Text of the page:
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  • RIM's current BB7 developer toolset is a joke

    - by mbrit
    tl;dr - RIM's current developer toolset is not fit for purpose.Background to this is that I'm currently working on a PhoneGap/Cordova project for a client that has to run on BlackBerry. The tooling is so ridiculous to use that even though I had a gentle dig at them in a Guardian piece it's worth having a more full-on attack.At the moment, RIM's pitch is that apps are built for the current BBOS7 devices using WebWorks. This is an HTML-based toolset. Essentially a browser is spun up in a native app container and your app is powered by JavaScript. Specific JavaScript libraries exist that thunk down to native capabilities no the device. I happen to use PhoneCap/Cordova in combination with this.The tooling is non-existent. I'm using TextMate, Ant, and Terminal to develop the app. There's no "console.log" output, and no debugging. The only way to instrument the app is to put "alert" calls in your code.Apart from the fact that that's *not* fine in 2012, how about this… every time you deploy a new app to the device, the device has to reboot. This process takes six minutes on a relatively modern BlackBerry device. How about this as well - in order to get a file into the package it has to be signed. My small app over here has 100 different files (75 or so generated). Signing doesn't happen locally, it happens on RIM's servers in Waterloo. Thus whenever you deploy the app you have this utility have to call RIM's servers 100 times. More to the point, sometimes during the day these servers have "micro-downtime" moments where they're unreachable for five or ten minutes, normally two or three times a day. Oh yes, you'll also get an email sent to you per signing on success or failure. 100 inbound emails, per deployment.(I started this post at the beginning of one of these cycles, by the way. That's how long it takes to build and deploy *once*. By the way, the change I made didn't work.)To clarify:* Change the script,* Build it using Ant,* Ant will spin up a Java app that talks to RIM's servers to sign it.* Receive 100 emails, assuming the server is up.* App deployed - takes about 30 seconds.* BlackBerry device restarts - takes about six minutes.* Find and open the app. Go through security prompts.* Test the app, with no "console.log" output and no debugger."Why not use the simulator?" I hear you ask. Well, apart from the fact that the simulator refused to reach any network service over HTTPS that I happen to own? (Some people suggest changing DNS settings for this known issue.) Admittedly, the simulator does show you console.log, but you still have the "six minute" restart issue on the simulator.Developers will understand this problem. Breaking concentration for six-plus minutes every time you want to deploy an app turns developing into a nightmare. Combining that with no worthy debugging tools turns the toolset into a joke.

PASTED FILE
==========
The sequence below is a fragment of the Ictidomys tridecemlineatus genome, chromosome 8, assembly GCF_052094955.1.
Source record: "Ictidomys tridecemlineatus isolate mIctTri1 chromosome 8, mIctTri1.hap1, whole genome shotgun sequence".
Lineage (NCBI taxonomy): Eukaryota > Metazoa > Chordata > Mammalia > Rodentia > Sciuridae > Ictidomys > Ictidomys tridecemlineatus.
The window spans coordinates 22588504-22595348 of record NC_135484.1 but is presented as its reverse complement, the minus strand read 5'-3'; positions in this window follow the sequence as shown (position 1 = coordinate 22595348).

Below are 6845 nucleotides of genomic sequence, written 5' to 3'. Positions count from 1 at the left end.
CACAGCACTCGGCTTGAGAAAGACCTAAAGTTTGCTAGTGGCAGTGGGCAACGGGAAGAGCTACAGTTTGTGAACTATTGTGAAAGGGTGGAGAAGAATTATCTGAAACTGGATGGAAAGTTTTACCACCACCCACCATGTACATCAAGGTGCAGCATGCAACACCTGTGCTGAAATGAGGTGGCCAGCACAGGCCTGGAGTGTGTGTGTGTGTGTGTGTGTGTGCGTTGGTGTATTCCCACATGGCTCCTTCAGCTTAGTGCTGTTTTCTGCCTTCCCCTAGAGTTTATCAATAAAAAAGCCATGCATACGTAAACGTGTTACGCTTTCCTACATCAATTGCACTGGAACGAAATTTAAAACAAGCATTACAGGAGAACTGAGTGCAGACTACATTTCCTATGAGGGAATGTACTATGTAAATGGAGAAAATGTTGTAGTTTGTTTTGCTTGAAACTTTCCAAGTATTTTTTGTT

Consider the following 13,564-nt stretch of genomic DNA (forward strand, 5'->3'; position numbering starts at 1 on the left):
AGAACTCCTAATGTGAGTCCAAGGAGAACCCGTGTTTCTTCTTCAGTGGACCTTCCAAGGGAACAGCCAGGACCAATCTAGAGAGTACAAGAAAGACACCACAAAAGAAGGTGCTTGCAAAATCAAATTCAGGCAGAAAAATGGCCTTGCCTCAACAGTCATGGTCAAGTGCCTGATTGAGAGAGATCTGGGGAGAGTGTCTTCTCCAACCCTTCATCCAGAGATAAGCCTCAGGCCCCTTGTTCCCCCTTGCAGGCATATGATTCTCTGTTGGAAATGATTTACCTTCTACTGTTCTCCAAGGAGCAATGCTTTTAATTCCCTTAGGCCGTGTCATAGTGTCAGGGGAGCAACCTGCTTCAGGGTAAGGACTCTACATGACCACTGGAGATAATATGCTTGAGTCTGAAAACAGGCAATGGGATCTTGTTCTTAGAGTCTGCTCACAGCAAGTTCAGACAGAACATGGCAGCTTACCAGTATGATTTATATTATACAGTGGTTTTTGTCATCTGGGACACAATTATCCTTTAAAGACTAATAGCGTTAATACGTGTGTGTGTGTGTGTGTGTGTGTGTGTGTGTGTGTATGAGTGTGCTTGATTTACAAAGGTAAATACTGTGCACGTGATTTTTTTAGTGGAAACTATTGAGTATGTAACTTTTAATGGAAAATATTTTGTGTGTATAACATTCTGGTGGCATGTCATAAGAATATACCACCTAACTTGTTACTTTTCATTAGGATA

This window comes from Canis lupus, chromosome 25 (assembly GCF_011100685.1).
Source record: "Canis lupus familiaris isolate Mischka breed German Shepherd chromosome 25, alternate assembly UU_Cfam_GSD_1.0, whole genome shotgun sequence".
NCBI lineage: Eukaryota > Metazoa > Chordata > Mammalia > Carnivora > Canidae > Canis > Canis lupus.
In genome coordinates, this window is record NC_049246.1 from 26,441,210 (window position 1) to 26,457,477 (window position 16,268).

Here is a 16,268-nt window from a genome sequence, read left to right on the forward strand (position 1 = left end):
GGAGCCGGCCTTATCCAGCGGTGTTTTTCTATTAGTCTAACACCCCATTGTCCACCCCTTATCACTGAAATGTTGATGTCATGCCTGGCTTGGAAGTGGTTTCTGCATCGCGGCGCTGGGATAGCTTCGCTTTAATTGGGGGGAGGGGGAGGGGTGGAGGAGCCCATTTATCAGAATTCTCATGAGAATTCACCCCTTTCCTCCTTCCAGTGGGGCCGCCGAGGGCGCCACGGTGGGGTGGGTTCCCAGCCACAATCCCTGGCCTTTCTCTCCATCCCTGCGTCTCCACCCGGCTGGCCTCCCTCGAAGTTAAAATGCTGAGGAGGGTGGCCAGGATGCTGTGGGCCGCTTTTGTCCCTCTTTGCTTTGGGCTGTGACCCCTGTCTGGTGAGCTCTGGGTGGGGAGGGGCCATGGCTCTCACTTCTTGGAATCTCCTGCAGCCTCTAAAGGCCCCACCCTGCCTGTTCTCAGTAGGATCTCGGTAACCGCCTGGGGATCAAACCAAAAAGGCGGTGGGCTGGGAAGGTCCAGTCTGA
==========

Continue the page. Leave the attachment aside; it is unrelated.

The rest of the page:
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  • Virtualising Windows 8 on OS X with VMware Fusion above the 8GB limit

    - by mbrit
    tl;dr - don't.VMware Fusion has an 8GB limit, so on my 16GB MacBook Pro (which is an old one with a 16GB memory upgrade), I wanted to use more than 8GB. You can fudge it my editing the .vmx file and changing the memsize value to whatever you want.However it turns out that if you do this the performance on the whole machine turns into a big. It beachballs all over the place, both in VMware and without. Constant hanging of VMware, fan running hot the whole time, etc.This is just an apocryphal view, but having spent a week and a half with it unusable and me thinking I was going to have to go back to Win7, turn it down back to using 8GB exactly seems to be working much more stably.

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  • Windows 8 keyboard shortcuts when virtualising OS X

    - by mbrit
    Seriously, I have no idea why this took me so long to actually sort out.So in Windows 8 you have new keyboard shortcuts for accessing search (Win+Q), charms (Win+C), settings (Win+I), etc. Problem is that some of those collide with standard OS X mapping - for example Win+Q will close down VMware, Win+C will issue copy, etc.You can add additional mappings into VMware. Use the Preferences panel to do that. Here you can see that I've mapped Win+Shift+C to Win+C. (OK, that assumes you use a Windows keyboard with a Mac, like I do. If you use a Mac keyboard, you're mapping Apple+Shift+C to Win+C.)

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  • Detecting right-click on XAML GridView control item

    - by mbrit
    Leaving aside why you would ever want to do this in a touch-centric world, here's how you tell if the right-mouse button has been clicked on a GridView in XAML/WinRT/Metro-style. You have to retrieve a point relative to the UI element you're in, and then query its properties. void itemGridView_PointerPressed(object sender, PointerRoutedEventArgs e) { if (e.GetCurrentPoint(this).Properties.IsRightButtonPressed) { this.BottomAppBar.IsOpen = true; } } (The reason why you might want to do this can be explained by looking at any of the built-in Win8 apps. You can right-click any of the items on any list to bring up a context-sensitive AppBar.)